Now that you have a new camera and know the basic exposure controls, it is time to get serious about selection of lenses for nature photography. First, understand that brand is not as important as quality and functionality. Generally, it is best to stick to lenses made specifically for your camera body - usually by the camera manufacturer, but not always. Most photographers will tell you that the quality of your glass is more important than the quality of your camera. So what questions must be asked to select the lenses that will help your improve you images the most?
Before you can choose a lens you must consider if you want a lens that will work only for your current camera body or will it work or future camera body upgrades. Most companies make a line of lenses that is designed specifically for smaller, crop sensor cameras. These sensors are smaller than full-frame sensors that are the size of 35mm film (actually about 24x36mm.) All entry-level digital single lens reflex cameras currently use a crop sensor. The crop factor is typically 1.5 on Nikon and 1.6 on Canon cameras (more about crop factor later.) Lenses made especially for the crop-sensor cameras (Canon calls these EF-S lenses) are usually smaller, lighter, and less expensive so they are aimed at the entry-level photographer. While they work well on the smaller cameras (and some are of very high quality), they will not work at all (or even fit on) the high level, full-frame cameras. Other lenses are inter-changeable between crop and full-frame cameras. Canon calls these all around, full-line lenses their EF series. Across the board, the EF lenses are generally of higher quality. Canon also has a special series of EF lenses that are called the L lenses (luxury?) that are identified by a red band around the lens. These are extremely high quality, metal framed lenses, that have improved designs, high quality and exotic glass, and additional weather sealing for professional performance.
The first question in selecting a lens is, what are you going to photograph? If you are shooting exclusively landscapes, your lens selection will be far different than if you are going to shoot birds. Keeping this first question in mind, lets look at some basic issues we all must face when selecting a new lens.
Everything in photography is a trade-off and lenses are no exception. Quality of construction and, most importantly, quality of the glass used is of fundamental importance. There is a huge trade-off because high quality almost always means high cost. Two quality factors easily examined are the exterior construction (plastic versus coated metal) and the lens-to-camera connection (should always be metal, and ideally weather-sealed.) Other factors that must be considered are addressed in the specifications for the lens. Ideally, you want a lens with fast auto-focus and, for longer lenses, image stabilization (or vibration reduction for Nikon lenses.) These features will improve your ability to get well-focused shots with no blur caused by camera shake but also add to the cost of the lens.
The most important feature of all lenses is their "speed" defined by the largest aperture or f-stop. Fast lenses are necessary to freeze motion, shoot in low light, and control the depth of field (DoF.) Fast lenses have a maximum aperture of f/4, f/2.8, or even larger. Since the f-stop is calculated as the quotient between the focal length and maximum diameter of the light path through the lens, it is easy to see that fast lenses (large maximum aperture) are very large lenses, heavy lenses, and expensive lenses. For example, a Canon 400mm L-series f/5.6 lens weighs about 2.75 pounds and costs about $1,300 while its big brother 400mm L-series f/2.8 weighs about 8.5 pounds and costs about $11,500. Maximum aperture is a very big deal!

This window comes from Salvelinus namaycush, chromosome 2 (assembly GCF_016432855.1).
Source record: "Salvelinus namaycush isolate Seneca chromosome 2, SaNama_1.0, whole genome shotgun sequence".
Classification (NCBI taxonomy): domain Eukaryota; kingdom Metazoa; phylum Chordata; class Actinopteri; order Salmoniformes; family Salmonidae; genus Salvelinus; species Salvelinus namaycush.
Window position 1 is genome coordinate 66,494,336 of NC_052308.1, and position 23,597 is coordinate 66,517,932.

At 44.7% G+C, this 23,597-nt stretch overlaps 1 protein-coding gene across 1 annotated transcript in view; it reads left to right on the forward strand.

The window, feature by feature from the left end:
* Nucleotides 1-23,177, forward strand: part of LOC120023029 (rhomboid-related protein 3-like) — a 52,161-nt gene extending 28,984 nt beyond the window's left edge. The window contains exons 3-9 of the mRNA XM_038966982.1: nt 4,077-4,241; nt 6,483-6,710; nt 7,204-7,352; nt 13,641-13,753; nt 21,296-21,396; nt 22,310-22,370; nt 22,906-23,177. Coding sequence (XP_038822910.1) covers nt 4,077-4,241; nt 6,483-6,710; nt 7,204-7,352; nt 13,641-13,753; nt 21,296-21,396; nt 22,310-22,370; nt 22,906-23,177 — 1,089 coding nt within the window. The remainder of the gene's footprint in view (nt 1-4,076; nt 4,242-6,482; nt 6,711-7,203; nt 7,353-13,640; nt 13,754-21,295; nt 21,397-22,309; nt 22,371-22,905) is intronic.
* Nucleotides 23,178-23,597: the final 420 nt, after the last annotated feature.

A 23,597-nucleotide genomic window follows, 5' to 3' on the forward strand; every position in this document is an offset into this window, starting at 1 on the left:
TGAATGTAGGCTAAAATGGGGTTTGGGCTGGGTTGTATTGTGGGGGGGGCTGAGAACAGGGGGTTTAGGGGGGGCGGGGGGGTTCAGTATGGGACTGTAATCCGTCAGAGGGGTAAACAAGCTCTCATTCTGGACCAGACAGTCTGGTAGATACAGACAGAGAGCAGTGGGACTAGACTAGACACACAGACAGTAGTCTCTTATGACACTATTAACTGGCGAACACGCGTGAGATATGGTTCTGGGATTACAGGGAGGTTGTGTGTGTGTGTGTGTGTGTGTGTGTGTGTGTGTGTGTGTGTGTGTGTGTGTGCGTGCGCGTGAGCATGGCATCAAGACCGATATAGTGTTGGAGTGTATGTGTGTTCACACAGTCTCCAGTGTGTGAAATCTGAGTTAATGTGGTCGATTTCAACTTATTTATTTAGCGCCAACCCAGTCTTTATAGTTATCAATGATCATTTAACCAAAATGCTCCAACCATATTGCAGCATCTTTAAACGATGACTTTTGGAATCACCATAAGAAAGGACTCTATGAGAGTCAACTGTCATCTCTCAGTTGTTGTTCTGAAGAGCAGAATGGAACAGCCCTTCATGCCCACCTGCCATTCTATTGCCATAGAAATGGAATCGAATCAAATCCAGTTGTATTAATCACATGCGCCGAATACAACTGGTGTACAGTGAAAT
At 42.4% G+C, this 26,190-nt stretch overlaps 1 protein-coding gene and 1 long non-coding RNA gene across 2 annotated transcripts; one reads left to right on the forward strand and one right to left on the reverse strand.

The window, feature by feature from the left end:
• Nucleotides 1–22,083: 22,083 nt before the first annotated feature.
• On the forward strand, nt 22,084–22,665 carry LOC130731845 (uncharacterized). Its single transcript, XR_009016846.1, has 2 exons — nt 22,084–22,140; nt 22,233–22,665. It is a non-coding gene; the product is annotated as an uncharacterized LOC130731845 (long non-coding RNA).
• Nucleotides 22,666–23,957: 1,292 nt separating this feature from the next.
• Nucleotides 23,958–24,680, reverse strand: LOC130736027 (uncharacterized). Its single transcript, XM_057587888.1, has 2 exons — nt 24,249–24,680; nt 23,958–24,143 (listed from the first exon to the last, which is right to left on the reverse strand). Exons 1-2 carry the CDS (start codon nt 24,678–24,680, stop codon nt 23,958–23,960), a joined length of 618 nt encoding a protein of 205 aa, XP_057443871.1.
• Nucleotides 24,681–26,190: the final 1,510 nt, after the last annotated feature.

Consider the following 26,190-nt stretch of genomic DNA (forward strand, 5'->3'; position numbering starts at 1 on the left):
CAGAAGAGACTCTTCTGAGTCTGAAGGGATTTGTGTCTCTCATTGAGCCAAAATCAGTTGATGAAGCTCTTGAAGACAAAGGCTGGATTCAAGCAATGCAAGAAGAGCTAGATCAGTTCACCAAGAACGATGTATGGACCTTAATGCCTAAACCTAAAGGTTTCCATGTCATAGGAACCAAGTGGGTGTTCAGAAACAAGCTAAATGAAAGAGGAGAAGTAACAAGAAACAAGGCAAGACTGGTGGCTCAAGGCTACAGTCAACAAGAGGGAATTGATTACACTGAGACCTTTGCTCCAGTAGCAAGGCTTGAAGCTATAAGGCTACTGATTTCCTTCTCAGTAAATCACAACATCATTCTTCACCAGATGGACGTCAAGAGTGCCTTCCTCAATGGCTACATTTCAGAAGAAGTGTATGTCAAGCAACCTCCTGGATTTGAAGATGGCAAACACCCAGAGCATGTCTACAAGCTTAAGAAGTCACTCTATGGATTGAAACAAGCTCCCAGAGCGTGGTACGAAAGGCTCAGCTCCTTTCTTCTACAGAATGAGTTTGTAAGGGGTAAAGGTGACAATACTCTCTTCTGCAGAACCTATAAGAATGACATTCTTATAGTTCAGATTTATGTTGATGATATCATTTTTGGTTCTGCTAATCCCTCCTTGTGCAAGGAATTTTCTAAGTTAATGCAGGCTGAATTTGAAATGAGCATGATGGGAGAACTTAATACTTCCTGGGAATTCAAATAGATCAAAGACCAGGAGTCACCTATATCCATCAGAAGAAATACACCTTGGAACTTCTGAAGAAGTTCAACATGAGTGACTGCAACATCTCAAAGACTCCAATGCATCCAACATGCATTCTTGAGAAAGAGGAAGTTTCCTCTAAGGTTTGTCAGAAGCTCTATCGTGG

Another issue to consider is choosing a prime lens versus a zoom. Prime lenses have a fixed focal length and are generally sharper, lighter, and simpler in design. They also tend to be much more expensive because of the quality of construction. Zoom lenses are generally more popular, more complex, and not as sharp. Zoom lenses are also much more convenient for most photographers since they can carry fewer lenses and still frame their shot conveniently from one position. Popularity of zoom lenses makes them sell better and in spite of their more complex design, they tend to be less expensive than their prime counterparts.
Now we come full circle to the first question about photographic subjects and focal length of the lens. The focal length determines the field of view and therefore the 'magnification' of the image. A 'normal' lens gives the approximate view we see with our unaided eyes. The focal length of a normal lens on a full-frame camera is about 50mm (or slightly less.) Lenses with a broader angle of view are called wide-angle lenses and those with a narrower view are called narrow-angle lenses - not really(!), they are called telephoto lenses. Wide-angle lenses are great for landscapes and some close-up work and give the feel that the viewer is immersed in the image. They tend to have great DoF and very close minimal focusing distance. They cause some distortion of the image at close range and are very forgiving in focusing. On the other hand, telephoto lenses are great for wildlife shots and some distance shots. They tend to have a narrower DoF and flatten the perspective of the image thereby removing the viewer from the subject. They tend to cause less distortion and are very sharp but are more critical in their range of focus and minimal focusing distance.
Some zoom lenses cross the line between wide-angle and telephoto. This is very convenient because fewer lenses are needed for a wider range of images but extreme zoom lenses, for technical reasons, tend to be of lower quality and have issues with sharpness and distortion.
In the next posting we will take on the issue of crop factor and its effects on the image and general care and protection of your lenses.